poetry | performance | art
indigo eli is a wordplayer based on Kaurna Country, Adelaide, South Australia.
A multi-form poet, indigo eli’s work stems from the urge to document intangibilities and speak the unspoken. She is intrigued by the personal and universal, and often creates as a means to communicate and connect.
Working with a broad definition of poetry, readjusting her tuning has been a consistent pattern. Like scrolling through radio stations, she finds herself at spoken word … written word … visual art … installation … the digital … and the tangible … trying to find the right frequency for each effort at using voice. Her word-playing creations are published, performed, encountered and exhibited.
indigo has presented at numerous festivals and received a variety of awards for her works on page, stage, and beyond. She is a three-time Australian Poetry Slam national finalist and co-founder of two literary initiatives the nameless project and Spoken Word SA.
Awarded an Australia Council JUMP mentorship, in 2011, indigo worked with ‘national treasure’ performance artist, director and writer Margaret Cameron. This saw her refine definitions of the words ‘poem’ and ‘perform’ and led to her first solo visual arts exhibition ‘The Poetry of Object 0.1’.
Her creative documentation, a mix between written and visual collage, has landed in letterboxes around the world through her ‘postal projects’.
Poems have been published in a variety of anthologies and literary journals, including Cordite, Rochford Street Review, Writ Poetry Review and Australian Poetry Journal. indigo’s first small poetry collection ‘writing love songs to the moon’ won a publishing prize and is now only available on the black market.
indigo has an Advanced Diploma of Art in Professional Writing and is currently studying Auslan. Wanting to play with sound, but not exclude a deaf audience, she has started experimenting with audio and video with hopes to create poems that will cater for deaf, hard of hearing and hearing audiences alike.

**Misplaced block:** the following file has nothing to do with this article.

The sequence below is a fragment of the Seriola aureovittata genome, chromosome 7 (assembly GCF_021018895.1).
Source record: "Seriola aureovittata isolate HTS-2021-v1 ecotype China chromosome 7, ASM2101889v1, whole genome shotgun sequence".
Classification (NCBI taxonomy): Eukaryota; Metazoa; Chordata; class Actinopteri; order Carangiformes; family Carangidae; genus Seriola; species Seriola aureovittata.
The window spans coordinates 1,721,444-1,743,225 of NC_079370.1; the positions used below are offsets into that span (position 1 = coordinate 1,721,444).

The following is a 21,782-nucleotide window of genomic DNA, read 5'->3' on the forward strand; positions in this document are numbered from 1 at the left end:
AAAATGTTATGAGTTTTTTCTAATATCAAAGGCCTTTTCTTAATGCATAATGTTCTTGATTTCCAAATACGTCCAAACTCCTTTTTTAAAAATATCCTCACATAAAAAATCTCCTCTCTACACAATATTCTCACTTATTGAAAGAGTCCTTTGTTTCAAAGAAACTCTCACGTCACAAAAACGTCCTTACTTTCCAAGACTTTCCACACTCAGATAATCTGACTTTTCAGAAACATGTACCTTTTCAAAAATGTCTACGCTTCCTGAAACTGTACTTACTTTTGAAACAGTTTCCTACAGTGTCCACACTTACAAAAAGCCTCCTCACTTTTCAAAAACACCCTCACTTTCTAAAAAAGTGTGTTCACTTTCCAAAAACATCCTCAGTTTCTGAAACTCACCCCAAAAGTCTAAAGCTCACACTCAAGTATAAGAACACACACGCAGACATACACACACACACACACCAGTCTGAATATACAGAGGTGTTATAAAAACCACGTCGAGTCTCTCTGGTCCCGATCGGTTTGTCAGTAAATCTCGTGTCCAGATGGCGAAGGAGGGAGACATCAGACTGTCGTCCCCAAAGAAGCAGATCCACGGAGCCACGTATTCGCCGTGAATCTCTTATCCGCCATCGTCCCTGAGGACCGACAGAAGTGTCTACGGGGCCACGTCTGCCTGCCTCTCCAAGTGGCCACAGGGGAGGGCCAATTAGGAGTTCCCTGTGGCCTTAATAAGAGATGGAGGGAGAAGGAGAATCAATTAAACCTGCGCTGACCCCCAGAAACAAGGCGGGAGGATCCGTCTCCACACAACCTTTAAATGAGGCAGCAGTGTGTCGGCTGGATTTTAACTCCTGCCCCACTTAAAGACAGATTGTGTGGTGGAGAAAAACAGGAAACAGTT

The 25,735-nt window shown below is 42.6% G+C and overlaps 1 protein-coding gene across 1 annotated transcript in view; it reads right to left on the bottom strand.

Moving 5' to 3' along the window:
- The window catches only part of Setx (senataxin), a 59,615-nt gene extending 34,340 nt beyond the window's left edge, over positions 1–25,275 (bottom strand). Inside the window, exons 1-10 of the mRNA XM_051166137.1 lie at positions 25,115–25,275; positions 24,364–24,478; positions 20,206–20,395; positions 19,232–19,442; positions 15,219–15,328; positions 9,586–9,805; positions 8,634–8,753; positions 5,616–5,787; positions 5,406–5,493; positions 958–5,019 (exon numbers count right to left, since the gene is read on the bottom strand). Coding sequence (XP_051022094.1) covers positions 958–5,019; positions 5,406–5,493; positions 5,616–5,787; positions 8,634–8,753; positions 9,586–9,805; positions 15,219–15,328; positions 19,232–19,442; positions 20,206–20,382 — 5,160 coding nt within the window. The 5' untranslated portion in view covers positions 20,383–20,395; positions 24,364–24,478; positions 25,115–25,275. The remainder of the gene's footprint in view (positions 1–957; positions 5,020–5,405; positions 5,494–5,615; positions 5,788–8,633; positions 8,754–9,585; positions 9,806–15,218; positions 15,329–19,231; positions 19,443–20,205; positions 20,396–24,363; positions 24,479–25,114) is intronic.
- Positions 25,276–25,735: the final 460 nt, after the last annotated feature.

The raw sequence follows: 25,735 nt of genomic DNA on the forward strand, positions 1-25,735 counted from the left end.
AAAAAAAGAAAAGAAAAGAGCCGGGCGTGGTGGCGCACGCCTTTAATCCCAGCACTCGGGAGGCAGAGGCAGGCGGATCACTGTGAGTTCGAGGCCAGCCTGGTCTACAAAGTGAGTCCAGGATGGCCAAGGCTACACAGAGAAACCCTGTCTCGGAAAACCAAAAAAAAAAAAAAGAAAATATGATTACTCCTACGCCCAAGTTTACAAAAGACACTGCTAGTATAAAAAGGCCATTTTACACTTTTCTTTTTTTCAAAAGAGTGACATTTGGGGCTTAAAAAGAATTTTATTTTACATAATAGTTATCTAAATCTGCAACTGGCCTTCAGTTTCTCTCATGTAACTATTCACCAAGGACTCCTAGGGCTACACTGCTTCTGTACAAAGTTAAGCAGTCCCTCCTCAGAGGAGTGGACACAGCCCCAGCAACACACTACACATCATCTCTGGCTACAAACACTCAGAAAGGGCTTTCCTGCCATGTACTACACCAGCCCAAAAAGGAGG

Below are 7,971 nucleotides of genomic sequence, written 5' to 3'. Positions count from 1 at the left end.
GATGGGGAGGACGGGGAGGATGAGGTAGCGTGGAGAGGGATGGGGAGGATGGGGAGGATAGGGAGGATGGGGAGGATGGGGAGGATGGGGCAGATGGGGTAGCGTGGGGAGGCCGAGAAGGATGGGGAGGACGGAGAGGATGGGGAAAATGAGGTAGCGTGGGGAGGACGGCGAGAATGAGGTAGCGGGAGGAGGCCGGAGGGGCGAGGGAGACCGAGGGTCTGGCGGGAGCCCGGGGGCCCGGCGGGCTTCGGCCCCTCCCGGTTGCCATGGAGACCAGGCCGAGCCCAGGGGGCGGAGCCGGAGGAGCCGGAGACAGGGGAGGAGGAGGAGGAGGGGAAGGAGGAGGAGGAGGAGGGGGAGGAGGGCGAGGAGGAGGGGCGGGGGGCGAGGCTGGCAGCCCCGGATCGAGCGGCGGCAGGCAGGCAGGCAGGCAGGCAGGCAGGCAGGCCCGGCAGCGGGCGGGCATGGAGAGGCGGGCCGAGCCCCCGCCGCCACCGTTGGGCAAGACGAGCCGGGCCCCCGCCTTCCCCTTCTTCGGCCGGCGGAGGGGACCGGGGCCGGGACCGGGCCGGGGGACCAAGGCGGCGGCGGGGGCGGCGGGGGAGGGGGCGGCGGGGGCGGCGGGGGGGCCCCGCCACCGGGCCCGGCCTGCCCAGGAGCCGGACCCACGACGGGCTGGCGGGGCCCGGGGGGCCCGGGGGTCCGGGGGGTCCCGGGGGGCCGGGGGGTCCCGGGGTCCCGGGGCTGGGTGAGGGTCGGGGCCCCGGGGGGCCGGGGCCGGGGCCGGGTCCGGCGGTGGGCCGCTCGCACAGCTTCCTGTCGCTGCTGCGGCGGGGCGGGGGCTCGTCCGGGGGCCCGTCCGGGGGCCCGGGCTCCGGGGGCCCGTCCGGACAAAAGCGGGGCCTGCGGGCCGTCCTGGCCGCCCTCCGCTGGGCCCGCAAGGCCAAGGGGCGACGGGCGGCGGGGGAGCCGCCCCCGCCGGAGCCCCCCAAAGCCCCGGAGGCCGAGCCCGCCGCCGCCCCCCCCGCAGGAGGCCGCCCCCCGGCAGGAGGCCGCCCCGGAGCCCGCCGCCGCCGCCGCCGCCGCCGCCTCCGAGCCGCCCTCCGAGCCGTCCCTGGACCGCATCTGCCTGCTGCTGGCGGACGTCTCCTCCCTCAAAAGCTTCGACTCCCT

indigo likes strong coffee and fluffy clouds.
‘By inverting the natural order of things, and in reconfiguring the mundane, she invokes the need to continually question how we inscribe meaning, how we can each defy or redefine, and how art can mould, cast and reinvent everyday experiences.
Her pieces signpost the limitations of language and media forms in the creation of meaning and identity; in moving beyond the constrictive nature of words and syntax. Eli creates her own unique language, a ‘poetry of the object’. In their ‘silence’ these pieces speak volumes…’
“a raw poem is mist at the most distant point from words”
My work stems from the urge to document intangibilities and speak the unspoken.
I am intrigued by the personal and universal, by the things we discard and those we hold dear.
I’ve been exploring human connection, textile, objects, legalities, language, embodiment and knowledge, exploring the question: where are the boundaries between one form and another?
Favourite words currently include: oology, unknowing, flapdoodle … and of course, sandwich.
audiences are saying:
Jordana Lennox, GLAM Adelaide on The Poetry of Object 0.1
“as carefully structured as an egg shell”
Gretchen Miller, ABC Radio National
“her work is uncommonly thoughtful.”
Lucy Nelson, Noted Festival on I Noted this for you
“Great idea and real connecting.”
Caroline Reid on enveloping (the human) connection (in 36.5 letters)
“transgressive yet hypnotic”
Scott-Patrick Mitchell on (with(in)side) out
“exceeds the traditional limits of poetry…a true entertainer”
Tom Cassidy, Night Voices
“Indigo was awesome … I felt challenged by the poem but it was great!”
audience feedback, Body Image and Eating Disorders Forum
Women’s Health Statewide
“At last the veil was off … a fascinating insight … intriguing work!”
Sue Flemming, Professional Writing Co-ordinator, AC Arts
on ‘Indigo Eli: a process in development a development in process’
JUMP Mentorship showing, SPOKE Festival SA
[your poetry] “clogged … the vacuum cleaner ”
… everything is transient …
I acknowledge the Australian Aboriginal and Torres Strait Islander peoples as the Traditional Custodians of the lands on which I live, learn and create. I pay my respects to Elders past and present, and extend that respect to all Aboriginal and Torres Strait Islander people living today. Sovereignty was never ceded.